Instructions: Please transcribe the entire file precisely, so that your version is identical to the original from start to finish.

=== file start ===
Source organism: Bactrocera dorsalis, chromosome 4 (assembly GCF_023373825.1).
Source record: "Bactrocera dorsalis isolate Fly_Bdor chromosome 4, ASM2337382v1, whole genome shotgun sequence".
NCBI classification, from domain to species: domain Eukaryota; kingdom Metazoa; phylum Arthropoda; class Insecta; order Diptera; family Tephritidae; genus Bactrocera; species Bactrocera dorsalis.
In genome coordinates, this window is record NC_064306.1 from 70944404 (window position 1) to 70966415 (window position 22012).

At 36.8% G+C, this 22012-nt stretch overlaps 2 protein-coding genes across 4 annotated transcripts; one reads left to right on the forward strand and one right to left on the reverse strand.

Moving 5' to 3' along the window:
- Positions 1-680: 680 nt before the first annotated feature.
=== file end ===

Source organism: Bactrocera dorsalis, chromosome 4 (assembly GCF_023373825.1).
Source record: "Bactrocera dorsalis isolate Fly_Bdor chromosome 4, ASM2337382v1, whole genome shotgun sequence".
NCBI classification, from domain to species: domain Eukaryota; kingdom Metazoa; phylum Arthropoda; class Insecta; order Diptera; family Tephritidae; genus Bactrocera; species Bactrocera dorsalis.
In genome coordinates, this window is record NC_064306.1 from 70944404 (window position 1) to 70966415 (window position 22012).

At 36.8% G+C, this 22012-nt stretch overlaps 2 protein-coding genes across 4 annotated transcripts; one reads left to right on the forward strand and one right to left on the reverse strand.

Moving 5' to 3' along the window:
- Positions 1-680: 680 nt before the first annotated feature.